Format reviewed: ZX Spectrum
Submitted by: Anthony Staude
The Spectrum is easily misunderstood. Here in Australia growing up in the 80's, I never saw one in action. it was all C64, Amstrad with a bit of Atari and a bit of Tandy Color Computer. Spectrums were very rare.
All my knowledge of Spectrum games came from magazines like Crash and Computer and Video Games. To be honest, what I saw didn't impress me. Static screenshots of Spectrum games are either dull monochrome or garish color clash. And yet, reviewers would rave about certain games stating they were better than the C64 or Amstrad versions. How could this be?
The secret is playability.
At first glance, Spectrum arcade conversions such as Rainbow Islands may not look very accurate. It's not until you see it move or better still play the game that you can fully appreciate how good the conversion actually is.
Rainbow Islands on the Spectrum is excellent. Whilst it probably looks the dullest of all the conversions, the graphics are still very pretty.
The catchy up-tempo version of "Somewhere over the Rainbow" tune plays in the background and you can't help but hum along. It's such an intrinsic part of the game that it would have been sorely missed if it was absent!
It seems that most of the original arcade game is present, including all seven island levels, the end of level baddies, power-ups and hidden extra goodies.
Hooray for the Spectrum! I'm off to find some other wonderful old arcade conversions.
Format reviewed: PC EngCD/TurboGrafxCD
Developer: Nec Avenue
Submitted by: Alley Kat
Bubble Bobble's equally classic rainbow throwing sequel was a late conversion to the PC Engine, but made amends by being the most accurate and complete version availible.
For those poor souls unfamiliar with this classic, the gameplay involves climbing to the top of each vertically scrolling level before it begins to sink into the sea.
The titular rainbows are used as platforms, as well as offensive projectiles or traps against the games numerous and varied cutesy foes.
As with Bubble Bobble, there are a staggering amount of obscure bonuses and secrets awaiting alert players, not least the collection of variously-hued diamonds, which if collected in the correct order throughout the first seven islands allow access to the final three hidden super-tough islands.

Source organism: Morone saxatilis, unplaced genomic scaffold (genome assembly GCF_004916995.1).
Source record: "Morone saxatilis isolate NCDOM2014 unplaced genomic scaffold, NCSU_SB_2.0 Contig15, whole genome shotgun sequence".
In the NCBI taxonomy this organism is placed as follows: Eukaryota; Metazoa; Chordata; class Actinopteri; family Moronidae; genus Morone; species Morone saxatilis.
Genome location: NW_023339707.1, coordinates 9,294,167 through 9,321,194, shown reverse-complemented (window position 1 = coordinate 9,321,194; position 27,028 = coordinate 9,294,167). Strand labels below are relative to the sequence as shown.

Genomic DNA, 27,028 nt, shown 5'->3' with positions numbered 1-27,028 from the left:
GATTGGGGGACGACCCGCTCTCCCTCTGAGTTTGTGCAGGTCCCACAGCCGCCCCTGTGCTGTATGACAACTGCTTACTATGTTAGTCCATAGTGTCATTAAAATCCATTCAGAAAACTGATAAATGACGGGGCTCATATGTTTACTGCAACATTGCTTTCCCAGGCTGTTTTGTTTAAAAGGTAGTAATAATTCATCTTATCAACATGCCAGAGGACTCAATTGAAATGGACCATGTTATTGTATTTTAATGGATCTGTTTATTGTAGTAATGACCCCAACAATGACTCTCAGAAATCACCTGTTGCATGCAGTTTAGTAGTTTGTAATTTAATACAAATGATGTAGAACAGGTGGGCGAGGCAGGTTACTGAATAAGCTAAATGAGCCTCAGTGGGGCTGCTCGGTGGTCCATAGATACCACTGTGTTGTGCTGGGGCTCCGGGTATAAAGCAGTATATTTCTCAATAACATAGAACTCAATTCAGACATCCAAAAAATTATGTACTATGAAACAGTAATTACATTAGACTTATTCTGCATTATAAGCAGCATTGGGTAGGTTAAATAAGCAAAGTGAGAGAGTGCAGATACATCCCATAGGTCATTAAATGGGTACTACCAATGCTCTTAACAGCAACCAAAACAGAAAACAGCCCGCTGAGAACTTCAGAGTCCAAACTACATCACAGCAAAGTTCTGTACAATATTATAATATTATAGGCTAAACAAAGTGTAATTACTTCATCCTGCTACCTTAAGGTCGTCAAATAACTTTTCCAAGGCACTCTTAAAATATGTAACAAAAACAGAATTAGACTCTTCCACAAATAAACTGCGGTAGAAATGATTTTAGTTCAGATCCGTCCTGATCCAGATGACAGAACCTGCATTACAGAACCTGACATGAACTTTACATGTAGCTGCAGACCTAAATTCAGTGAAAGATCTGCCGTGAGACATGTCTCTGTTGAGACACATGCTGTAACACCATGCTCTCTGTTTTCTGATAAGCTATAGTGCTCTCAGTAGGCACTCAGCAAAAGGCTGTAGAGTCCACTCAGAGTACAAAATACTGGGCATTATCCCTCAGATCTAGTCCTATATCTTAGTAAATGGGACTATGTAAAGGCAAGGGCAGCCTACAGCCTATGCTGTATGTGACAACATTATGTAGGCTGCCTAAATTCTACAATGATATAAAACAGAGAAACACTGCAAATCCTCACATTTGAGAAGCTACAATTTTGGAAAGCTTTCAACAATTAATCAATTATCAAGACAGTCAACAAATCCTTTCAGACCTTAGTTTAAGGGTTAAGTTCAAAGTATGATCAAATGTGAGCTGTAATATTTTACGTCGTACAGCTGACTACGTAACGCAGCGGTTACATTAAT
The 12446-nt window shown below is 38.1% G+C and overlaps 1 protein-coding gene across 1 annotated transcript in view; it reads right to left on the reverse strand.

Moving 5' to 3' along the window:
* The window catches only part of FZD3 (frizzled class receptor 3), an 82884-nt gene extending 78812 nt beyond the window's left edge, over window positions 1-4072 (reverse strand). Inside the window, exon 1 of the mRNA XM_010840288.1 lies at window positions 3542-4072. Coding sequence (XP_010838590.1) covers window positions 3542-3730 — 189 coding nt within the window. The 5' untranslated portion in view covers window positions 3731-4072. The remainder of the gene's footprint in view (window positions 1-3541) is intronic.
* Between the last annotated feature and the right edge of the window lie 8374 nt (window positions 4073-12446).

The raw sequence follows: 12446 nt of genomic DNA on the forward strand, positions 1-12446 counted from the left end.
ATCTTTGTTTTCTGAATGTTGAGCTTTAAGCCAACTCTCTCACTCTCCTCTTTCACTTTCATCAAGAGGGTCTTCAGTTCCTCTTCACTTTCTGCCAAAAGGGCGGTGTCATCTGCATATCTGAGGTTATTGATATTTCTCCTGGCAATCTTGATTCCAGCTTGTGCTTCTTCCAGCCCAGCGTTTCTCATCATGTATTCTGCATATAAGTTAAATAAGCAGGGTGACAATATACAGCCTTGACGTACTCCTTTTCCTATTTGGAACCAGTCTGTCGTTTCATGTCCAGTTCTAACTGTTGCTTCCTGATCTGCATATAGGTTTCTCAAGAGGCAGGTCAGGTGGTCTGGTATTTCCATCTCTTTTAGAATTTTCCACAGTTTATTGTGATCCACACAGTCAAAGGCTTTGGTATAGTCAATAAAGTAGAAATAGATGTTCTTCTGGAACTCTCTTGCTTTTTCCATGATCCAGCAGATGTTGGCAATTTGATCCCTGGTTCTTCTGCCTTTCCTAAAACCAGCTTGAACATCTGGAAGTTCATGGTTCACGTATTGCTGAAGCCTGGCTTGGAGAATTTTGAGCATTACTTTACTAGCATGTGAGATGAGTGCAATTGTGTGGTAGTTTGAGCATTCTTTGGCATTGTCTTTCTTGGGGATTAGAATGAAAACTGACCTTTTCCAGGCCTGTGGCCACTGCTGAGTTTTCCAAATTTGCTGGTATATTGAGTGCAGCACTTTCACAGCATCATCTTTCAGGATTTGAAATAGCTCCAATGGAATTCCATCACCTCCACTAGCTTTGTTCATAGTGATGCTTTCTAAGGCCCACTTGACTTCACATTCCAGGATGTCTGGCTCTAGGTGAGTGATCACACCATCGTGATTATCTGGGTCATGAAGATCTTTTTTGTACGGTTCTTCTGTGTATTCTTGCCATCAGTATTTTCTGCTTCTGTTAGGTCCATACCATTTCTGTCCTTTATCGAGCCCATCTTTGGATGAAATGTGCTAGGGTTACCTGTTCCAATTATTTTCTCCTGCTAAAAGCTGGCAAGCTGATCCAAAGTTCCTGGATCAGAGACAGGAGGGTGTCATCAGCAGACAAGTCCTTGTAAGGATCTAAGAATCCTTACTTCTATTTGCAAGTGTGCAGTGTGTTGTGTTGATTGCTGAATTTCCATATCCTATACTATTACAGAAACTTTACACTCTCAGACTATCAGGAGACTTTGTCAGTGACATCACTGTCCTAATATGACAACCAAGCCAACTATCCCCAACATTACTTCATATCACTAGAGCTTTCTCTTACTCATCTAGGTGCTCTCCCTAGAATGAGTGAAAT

Other versions of Rainbow Islands tend to have flaws which mar the experience: the excellent ST and Amiga versions lack the final three islands and more recent compiled versions lack the classic tune due to legal issues. Even the otherwise superb Megadrive port has a stunted jump, impacting on gameplay.
Even this wonderful version doesnt succeed 100%, as there are some oddly timed momentary loading pauses. This is a small quibble, however, as the PC Engine version remains the best alternative to owning or emulating the original arcade board.
A true classic.
Format reviewed: Arcade
Submitted by: Craig Hawkins
It's all in the music. Rainbow Islands ports are defined by their ability to emulate the coin-op's almost-exact-copy-but-please-don't-sue-us Over The Rainbow ditty. Rainbow Islands' theme is Harold Arlen's universally-loved classic from The Wizard of Oz with a couple of note changes and an increase in tempo to transform the original's yearning melancholia into a starburst of joy.
There have been versions of the game with better graphics, arguably better gameplay, but the coin-op's music reigns supreme. The 8-bit computer conversions all performed a valiant job of retaining the melody's effervescence; later efforts remixed the song to the point of ruination, while others jumped the potential copyright violation hurdles by offering a completely different melody, which simply won't do.
On its release, this sequel to Bubble Bobble felt like the greatest thing ever seen in arcades to kids of a certain persuasion. The islands model a palette of bright and cheerful colours, and then comes Taito's masterstroke. As Bub (or Bob) you fill the levels with rainbows, sending your serotonin levels soaring, well, somewhere over the rainbow.
You conjure said refracted spectrums of light to neutralize the islands' many inhospitable inhabitants. More importantly, they help you make your way up the stages. It stands to reason that a game in which you climb the levels offers the most pleasure. Horizontal scrolling is all well and good, playing downwards, as in Dig Dug for example, isn't especially depressing, but the ability to go upwards, with the goal awaiting you at the summit, naturally offers the most heavenly experience.
The seven individual islands are all themed. Insect Island is swarming with creepy crawlies, and with that kind of logic, Monster, Robot and Toy islands speak for themselves. Three bonus islands incorporate previous Taito titles Darius, Fairyland Story and good old Bubble Bobble.
Bub and Bob's gaming history is a convoluted one, but the key adventures of the aforementioned Bubble Bobble, Rainbow Islands and Parasol Stars all offer essential platforming. Rainbow Islands is the greatest of them all. It's just a pity that every modern remake of the game is wretched to the core.